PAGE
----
My co-founder Barry Nalebuff celebrated his 50th birthday last week. Since we started the company almost exactly 10 years ago, the occasion gave me the chance to reflect on our partnership. I remember when I told my Yale School of Management classmates that I was going into business with our former professor. They were puzzled, to say the least.Barry had a reputation as a cold-calling, occasionally heartless egghead who was a genius with numbers and strategy and less adept with interpersonal skills. I had a reputation as almost the polar opposite. And though neither reputation was completely accurate, we were — and still are — a study in contrasts, or as Barry likes to say, complements.
Before we launched Honest Tea, I traveled up to New Haven and spent the day with Barry at his kitchen table talking about our hopes and dreams for creating the business. For Barry, it was a chance to bet on his own ideas, as opposed to consulting for others. For me it was the chance to create an organization that could be an agent of social and environmental change. So our motivations weren’t exactly the same, but they were easily aligned and ten years later I can say that it has been an almost perfect partnership.
Over the years we have each had to draw on our different skill sets, sometimes to offset each other. When Barry’s bluntness alienates a prospective investor or customer (his attempts to get HT sold at the Yale cafeterias ended with shouting and slammed doors and phones), I am usually able to smooth things over. My tendency to trust people at their word and hope that things will work out has occasionally resulted in production headaches and cost overruns. But Barry comes in with his hard-nosed analysis and occasional tirade to get things back on track. Our CFO Jonathan and I joke that when a banker or a supplier is being a little inflexible, we offer to arrange a conference call with Barry to explore different solutions, and they often cave before the call even starts.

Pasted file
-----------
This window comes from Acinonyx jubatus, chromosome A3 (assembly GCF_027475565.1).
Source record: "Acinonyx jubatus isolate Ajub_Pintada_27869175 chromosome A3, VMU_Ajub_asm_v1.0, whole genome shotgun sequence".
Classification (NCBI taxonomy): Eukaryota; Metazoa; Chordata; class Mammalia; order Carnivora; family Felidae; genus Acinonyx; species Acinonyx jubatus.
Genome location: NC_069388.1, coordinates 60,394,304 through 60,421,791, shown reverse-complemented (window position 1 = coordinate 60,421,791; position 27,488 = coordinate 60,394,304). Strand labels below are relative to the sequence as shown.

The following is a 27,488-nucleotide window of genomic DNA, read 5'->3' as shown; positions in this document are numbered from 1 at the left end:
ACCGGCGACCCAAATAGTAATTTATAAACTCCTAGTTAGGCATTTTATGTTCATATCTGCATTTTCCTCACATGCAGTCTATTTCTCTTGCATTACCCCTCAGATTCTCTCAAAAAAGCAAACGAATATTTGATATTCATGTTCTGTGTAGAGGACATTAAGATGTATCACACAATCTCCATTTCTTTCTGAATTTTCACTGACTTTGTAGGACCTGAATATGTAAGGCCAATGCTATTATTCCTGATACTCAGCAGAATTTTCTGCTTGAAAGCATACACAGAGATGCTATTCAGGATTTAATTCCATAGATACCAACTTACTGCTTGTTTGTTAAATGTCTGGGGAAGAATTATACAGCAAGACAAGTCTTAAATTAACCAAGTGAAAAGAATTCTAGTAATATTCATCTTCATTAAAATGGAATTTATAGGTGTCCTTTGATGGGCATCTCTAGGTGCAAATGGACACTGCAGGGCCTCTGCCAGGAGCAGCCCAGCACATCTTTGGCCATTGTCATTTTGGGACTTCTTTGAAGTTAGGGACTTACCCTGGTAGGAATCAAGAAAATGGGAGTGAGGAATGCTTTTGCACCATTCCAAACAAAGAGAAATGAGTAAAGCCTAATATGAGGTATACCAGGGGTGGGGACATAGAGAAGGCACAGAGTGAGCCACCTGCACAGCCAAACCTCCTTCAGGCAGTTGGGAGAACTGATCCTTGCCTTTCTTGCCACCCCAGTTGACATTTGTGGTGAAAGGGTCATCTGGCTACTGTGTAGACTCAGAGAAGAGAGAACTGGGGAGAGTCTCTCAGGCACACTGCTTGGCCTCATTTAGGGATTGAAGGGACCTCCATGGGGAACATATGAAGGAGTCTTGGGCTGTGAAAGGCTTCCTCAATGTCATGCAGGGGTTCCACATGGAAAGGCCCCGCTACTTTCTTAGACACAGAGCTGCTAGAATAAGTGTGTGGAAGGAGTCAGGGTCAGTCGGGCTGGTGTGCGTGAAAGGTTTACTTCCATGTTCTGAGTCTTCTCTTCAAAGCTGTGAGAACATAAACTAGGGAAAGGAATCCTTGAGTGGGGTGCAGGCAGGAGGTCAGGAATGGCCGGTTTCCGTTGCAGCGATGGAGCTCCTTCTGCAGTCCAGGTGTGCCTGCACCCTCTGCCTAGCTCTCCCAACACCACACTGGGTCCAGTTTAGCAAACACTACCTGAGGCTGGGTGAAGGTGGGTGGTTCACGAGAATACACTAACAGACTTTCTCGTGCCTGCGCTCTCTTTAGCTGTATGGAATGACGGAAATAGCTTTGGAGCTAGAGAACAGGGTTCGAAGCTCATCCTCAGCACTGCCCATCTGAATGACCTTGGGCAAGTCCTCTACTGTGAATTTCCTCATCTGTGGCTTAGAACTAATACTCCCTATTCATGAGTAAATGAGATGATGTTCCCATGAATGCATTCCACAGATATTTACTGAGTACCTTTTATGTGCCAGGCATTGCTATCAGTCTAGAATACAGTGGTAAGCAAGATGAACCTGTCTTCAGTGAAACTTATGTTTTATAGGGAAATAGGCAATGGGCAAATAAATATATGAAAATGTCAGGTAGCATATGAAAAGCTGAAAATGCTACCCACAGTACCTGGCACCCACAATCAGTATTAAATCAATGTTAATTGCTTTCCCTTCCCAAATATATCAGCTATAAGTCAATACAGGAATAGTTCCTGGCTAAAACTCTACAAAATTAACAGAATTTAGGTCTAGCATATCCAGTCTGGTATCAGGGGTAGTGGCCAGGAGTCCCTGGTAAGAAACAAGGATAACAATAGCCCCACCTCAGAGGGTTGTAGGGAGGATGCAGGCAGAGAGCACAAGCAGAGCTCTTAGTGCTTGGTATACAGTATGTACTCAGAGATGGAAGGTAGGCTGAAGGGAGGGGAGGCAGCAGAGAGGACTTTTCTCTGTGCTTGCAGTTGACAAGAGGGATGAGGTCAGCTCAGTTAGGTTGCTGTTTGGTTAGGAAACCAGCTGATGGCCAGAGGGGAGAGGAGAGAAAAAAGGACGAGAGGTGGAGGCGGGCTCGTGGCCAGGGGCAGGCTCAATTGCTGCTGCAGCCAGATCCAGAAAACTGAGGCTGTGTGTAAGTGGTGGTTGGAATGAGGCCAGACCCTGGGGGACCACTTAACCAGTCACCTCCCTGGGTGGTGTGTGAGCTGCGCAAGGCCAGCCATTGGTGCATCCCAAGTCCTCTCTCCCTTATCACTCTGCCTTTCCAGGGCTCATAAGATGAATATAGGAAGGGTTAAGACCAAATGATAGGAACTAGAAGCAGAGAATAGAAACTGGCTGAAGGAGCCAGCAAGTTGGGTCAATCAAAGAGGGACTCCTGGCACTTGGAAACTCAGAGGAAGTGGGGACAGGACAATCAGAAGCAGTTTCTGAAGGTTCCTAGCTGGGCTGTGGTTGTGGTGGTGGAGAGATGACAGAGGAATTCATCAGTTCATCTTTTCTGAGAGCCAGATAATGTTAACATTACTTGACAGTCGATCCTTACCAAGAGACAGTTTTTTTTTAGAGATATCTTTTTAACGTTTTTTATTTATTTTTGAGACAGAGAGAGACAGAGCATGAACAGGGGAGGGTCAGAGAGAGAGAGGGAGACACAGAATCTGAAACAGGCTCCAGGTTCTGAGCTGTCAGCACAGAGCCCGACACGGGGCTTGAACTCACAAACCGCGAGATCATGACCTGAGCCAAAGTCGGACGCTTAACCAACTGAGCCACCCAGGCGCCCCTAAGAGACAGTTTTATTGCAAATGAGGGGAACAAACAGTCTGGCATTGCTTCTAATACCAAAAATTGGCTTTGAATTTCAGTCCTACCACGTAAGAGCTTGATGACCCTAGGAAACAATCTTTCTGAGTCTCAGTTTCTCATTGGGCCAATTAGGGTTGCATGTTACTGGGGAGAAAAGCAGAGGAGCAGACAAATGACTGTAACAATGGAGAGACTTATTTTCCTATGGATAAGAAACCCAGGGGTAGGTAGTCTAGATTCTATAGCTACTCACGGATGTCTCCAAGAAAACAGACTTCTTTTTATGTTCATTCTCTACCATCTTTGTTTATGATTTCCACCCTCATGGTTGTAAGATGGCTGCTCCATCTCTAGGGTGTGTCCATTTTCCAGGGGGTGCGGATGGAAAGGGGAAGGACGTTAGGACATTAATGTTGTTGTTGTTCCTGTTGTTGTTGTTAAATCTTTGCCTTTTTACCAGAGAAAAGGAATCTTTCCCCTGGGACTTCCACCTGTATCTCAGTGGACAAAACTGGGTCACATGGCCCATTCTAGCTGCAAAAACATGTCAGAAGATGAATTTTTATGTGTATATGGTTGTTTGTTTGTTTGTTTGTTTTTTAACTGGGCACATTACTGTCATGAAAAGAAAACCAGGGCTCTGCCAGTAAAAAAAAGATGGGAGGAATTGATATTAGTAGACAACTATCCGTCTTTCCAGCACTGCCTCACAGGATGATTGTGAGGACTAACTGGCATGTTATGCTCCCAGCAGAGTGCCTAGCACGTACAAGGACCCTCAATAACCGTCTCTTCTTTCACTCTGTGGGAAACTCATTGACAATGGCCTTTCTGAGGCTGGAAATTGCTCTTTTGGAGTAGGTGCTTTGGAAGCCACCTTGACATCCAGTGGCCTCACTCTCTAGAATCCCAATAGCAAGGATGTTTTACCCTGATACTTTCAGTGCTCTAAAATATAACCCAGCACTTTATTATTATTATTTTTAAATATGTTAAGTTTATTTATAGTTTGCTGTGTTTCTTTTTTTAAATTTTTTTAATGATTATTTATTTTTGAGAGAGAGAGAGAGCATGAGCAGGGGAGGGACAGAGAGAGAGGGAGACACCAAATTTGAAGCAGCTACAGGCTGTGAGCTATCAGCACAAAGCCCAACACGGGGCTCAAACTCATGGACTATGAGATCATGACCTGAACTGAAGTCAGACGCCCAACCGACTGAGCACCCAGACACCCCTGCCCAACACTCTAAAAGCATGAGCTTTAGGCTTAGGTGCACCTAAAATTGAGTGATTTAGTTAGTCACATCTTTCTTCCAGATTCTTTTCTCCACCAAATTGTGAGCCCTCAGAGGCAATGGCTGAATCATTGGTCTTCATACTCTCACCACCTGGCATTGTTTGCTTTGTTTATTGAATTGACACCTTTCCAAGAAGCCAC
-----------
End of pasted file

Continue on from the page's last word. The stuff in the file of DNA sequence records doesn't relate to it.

As Chair of our board, Barry has the benefit of familiarity with the business and the luxury of not being involved on a daily basis. This helps gives him the opportunity to ask insightful and creative questions. One of the most important ways that Barry’s creativity paid off has been with respect to our equity structure. He devised a capital structure that gave us warrants as we grew so that we could maintain control. As a result, we never fell prey to investors who wanted to take a more intrusive role in the company (and there have been many over the years). I especially appreciate this fact because I have seen lots of beverage entrepreneurs lose control to heavy-handed investors calling the shots.
Of course there have been disagreements — usually around label messages, with Barry leaning toward intellectual, snarky language and me leaning toward more down-to-earth wording. But having endured more than our share of challenges over the past ten years, I wouldn’t trade Barry for all the Fair Trade organic tea in China — unless it came at a really good price.
See the special Black Forest Barry label we created for Barry’s birthday.